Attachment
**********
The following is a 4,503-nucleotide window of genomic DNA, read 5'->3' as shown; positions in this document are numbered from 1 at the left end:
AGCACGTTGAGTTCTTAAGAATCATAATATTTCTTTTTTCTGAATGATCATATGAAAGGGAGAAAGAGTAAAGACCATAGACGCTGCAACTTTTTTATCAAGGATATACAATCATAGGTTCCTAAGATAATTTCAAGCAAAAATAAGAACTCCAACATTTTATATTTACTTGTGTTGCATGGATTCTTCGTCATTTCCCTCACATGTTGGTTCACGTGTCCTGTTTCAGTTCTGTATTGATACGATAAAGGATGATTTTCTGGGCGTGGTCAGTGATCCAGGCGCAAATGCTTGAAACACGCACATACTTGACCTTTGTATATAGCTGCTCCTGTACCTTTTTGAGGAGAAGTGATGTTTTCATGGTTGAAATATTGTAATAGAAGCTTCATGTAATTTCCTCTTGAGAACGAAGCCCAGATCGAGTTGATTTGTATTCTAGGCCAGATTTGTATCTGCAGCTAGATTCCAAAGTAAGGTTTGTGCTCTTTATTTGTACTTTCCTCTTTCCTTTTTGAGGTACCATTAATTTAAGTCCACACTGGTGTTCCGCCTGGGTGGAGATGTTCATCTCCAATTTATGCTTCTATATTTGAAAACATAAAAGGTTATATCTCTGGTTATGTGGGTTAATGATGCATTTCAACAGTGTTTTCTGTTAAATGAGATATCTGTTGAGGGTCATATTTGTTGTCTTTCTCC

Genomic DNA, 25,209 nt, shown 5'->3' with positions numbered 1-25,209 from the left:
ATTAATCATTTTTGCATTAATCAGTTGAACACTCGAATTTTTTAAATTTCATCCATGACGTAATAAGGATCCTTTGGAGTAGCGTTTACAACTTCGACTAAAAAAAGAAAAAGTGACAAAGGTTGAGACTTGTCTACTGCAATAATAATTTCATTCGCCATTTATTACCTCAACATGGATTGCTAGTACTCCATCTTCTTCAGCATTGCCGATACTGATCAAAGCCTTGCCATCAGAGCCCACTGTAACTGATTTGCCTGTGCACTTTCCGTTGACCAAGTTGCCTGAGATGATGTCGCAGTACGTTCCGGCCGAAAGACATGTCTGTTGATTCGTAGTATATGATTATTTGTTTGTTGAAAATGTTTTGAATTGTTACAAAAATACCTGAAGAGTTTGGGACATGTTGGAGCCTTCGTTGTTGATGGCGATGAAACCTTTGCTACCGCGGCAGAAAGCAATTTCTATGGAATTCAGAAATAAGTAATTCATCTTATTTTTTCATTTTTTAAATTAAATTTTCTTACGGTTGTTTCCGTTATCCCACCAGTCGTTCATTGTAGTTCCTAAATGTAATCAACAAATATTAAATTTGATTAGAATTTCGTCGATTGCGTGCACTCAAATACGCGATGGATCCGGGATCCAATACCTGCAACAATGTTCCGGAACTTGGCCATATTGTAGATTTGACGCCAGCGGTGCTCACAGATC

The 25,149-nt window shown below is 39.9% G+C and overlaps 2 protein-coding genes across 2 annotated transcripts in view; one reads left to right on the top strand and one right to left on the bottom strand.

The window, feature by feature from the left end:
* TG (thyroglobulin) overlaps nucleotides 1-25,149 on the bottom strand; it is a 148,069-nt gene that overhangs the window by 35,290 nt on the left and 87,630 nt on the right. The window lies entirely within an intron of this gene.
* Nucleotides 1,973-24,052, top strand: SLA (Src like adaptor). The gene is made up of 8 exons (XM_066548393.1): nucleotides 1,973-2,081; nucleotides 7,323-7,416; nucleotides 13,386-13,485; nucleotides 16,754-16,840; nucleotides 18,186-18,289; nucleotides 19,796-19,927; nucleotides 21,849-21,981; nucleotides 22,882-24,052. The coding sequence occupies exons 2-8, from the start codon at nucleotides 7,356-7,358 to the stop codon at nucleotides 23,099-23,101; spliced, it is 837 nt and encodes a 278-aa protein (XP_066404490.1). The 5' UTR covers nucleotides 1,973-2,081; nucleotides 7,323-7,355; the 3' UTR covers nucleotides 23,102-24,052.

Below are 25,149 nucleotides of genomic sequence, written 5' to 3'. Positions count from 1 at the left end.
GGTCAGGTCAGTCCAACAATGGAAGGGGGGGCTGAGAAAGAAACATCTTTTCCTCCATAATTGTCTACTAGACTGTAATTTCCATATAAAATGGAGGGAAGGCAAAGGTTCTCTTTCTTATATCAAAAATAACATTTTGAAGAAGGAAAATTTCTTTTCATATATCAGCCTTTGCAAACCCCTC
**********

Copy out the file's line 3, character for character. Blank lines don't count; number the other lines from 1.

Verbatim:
Genomic DNA, 25,209 nt, shown 5'->3' with positions numbered 1-25,209 from the left: